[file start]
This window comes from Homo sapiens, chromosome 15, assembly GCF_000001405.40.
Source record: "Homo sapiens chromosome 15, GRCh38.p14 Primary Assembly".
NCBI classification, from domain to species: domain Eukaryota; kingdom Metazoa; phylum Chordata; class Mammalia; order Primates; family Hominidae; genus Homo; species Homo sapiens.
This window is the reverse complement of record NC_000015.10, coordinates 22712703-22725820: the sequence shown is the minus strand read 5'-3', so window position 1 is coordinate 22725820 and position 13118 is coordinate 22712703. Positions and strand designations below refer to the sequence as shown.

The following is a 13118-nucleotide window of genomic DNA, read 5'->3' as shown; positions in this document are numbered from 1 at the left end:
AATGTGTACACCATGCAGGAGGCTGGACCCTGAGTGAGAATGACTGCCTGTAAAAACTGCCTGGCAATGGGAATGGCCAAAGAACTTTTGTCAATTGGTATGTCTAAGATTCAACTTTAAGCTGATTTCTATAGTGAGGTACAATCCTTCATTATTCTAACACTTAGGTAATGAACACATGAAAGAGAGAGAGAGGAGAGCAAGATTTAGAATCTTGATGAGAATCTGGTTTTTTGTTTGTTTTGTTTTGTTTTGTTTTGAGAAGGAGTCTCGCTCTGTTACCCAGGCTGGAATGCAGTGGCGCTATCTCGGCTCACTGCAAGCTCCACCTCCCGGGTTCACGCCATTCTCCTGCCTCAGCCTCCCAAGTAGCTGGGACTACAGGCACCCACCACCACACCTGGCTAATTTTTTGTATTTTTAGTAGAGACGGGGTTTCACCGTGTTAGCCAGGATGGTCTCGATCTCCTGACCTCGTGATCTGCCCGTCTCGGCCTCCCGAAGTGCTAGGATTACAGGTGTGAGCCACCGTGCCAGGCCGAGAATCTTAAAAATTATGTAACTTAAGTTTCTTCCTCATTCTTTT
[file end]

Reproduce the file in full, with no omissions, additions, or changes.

This window comes from Homo sapiens, chromosome 15, assembly GCF_000001405.40.
Source record: "Homo sapiens chromosome 15, GRCh38.p14 Primary Assembly".
NCBI classification, from domain to species: domain Eukaryota; kingdom Metazoa; phylum Chordata; class Mammalia; order Primates; family Hominidae; genus Homo; species Homo sapiens.
This window is the reverse complement of record NC_000015.10, coordinates 22712703-22725820: the sequence shown is the minus strand read 5'-3', so window position 1 is coordinate 22725820 and position 13118 is coordinate 22712703. Positions and strand designations below refer to the sequence as shown.

The following is a 13118-nucleotide window of genomic DNA, read 5'->3' as shown; positions in this document are numbered from 1 at the left end:
AATGTGTACACCATGCAGGAGGCTGGACCCTGAGTGAGAATGACTGCCTGTAAAAACTGCCTGGCAATGGGAATGGCCAAAGAACTTTTGTCAATTGGTATGTCTAAGATTCAACTTTAAGCTGATTTCTATAGTGAGGTACAATCCTTCATTATTCTAACACTTAGGTAATGAACACATGAAAGAGAGAGAGAGGAGAGCAAGATTTAGAATCTTGATGAGAATCTGGTTTTTTGTTTGTTTTGTTTTGTTTTGTTTTGAGAAGGAGTCTCGCTCTGTTACCCAGGCTGGAATGCAGTGGCGCTATCTCGGCTCACTGCAAGCTCCACCTCCCGGGTTCACGCCATTCTCCTGCCTCAGCCTCCCAAGTAGCTGGGACTACAGGCACCCACCACCACACCTGGCTAATTTTTTGTATTTTTAGTAGAGACGGGGTTTCACCGTGTTAGCCAGGATGGTCTCGATCTCCTGACCTCGTGATCTGCCCGTCTCGGCCTCCCGAAGTGCTAGGATTACAGGTGTGAGCCACCGTGCCAGGCCGAGAATCTTAAAAATTATGTAACTTAAGTTTCTTCCTCATTCTTTT